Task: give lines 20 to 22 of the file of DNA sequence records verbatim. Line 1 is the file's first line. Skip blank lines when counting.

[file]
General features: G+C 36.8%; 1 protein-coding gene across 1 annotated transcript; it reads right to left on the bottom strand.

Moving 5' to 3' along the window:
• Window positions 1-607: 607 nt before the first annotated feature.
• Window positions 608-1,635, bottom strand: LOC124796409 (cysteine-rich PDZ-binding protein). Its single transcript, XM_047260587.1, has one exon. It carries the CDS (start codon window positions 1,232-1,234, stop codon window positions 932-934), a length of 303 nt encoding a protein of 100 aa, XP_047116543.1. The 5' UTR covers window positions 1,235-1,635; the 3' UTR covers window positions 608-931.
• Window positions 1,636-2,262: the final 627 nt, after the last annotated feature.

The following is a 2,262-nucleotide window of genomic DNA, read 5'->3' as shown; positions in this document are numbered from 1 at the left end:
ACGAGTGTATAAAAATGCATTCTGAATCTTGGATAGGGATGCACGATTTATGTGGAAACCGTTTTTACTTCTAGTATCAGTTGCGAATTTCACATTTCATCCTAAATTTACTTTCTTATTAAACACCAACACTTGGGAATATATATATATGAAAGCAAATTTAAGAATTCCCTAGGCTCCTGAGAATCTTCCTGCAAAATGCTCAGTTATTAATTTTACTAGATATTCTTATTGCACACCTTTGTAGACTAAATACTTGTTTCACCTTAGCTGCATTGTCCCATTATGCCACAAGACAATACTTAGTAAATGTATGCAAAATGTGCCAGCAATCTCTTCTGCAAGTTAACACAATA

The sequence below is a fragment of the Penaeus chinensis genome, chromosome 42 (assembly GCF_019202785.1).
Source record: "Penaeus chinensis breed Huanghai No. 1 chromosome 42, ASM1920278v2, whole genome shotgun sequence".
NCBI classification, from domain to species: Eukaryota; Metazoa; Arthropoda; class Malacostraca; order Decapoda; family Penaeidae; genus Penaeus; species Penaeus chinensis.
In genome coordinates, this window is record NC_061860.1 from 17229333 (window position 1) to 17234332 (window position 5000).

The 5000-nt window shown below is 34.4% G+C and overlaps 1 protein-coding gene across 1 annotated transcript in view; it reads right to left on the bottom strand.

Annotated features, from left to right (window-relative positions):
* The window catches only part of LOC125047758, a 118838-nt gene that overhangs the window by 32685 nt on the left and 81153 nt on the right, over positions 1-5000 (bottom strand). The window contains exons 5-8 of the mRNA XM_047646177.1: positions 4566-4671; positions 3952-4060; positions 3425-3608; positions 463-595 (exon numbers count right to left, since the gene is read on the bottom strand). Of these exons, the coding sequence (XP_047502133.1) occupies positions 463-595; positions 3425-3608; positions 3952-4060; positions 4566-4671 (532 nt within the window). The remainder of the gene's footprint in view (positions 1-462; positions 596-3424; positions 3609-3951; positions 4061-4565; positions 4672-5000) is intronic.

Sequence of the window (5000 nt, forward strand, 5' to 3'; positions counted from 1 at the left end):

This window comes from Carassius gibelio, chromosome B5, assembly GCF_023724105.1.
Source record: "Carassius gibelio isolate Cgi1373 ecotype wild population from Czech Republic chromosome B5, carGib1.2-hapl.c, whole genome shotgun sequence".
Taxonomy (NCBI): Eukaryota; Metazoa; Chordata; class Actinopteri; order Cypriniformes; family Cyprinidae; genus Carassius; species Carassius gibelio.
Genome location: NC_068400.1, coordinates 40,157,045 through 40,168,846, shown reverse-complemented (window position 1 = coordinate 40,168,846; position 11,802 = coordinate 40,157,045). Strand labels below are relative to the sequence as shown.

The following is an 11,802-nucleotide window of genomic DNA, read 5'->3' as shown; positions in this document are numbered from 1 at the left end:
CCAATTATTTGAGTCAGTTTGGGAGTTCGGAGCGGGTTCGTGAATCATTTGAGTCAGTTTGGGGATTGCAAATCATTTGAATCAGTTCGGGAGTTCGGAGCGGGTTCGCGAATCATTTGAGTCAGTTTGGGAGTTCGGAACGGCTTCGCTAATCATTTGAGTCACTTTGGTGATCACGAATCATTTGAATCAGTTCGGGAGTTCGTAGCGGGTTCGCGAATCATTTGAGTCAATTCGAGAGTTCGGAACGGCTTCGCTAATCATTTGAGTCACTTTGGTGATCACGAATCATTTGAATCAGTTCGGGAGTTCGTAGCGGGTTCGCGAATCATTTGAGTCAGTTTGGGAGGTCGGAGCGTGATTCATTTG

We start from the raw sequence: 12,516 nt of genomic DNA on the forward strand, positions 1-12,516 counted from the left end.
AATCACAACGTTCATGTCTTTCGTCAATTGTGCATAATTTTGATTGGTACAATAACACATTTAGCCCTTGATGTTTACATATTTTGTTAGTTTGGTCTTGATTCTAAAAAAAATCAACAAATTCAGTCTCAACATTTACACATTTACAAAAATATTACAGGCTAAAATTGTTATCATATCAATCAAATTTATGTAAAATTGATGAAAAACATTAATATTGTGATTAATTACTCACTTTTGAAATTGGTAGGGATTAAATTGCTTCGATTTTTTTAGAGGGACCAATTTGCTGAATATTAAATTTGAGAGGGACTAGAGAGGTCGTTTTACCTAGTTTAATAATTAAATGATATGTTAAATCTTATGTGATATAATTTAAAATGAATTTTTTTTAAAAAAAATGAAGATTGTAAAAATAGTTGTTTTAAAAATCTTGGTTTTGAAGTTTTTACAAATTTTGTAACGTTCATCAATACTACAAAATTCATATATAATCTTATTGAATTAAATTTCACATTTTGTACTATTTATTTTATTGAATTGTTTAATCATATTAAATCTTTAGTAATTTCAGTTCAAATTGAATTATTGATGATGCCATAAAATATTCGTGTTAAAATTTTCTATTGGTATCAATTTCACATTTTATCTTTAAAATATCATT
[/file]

The following is an 11,802-nucleotide window of genomic DNA, read 5'->3' as shown; positions in this document are numbered from 1 at the left end:
CCAATTATTTGAGTCAGTTTGGGAGTTCGGAGCGGGTTCGTGAATCATTTGAGTCAGTTTGGGGATTGCAAATCATTTGAATCAGTTCGGGAGTTCGGAGCGGGTTCGCGAATCATTTGAGTCAGTTTGGGAGTTCGGAACGGCTTCGCTAATCATTTGAGTCACTTTGGTGATCACGAATCATTTGAATCAGTTCGGGAGTTCGTAGCGGGTTCGCGAATCATTTGAGTCAATTCGAGAGTTCGGAACGGCTTCGCTAATCATTTGAGTCACTTTGGTGATCACGAATCATTTGAATCAGTTCGGGAGTTCGTAGCGGGTTCGCGAATCATTTGAGTCAGTTTGGGAGGTCGGAGCGTGATTCATTTG

We start from the raw sequence: 12,516 nt of genomic DNA on the forward strand, positions 1-12,516 counted from the left end.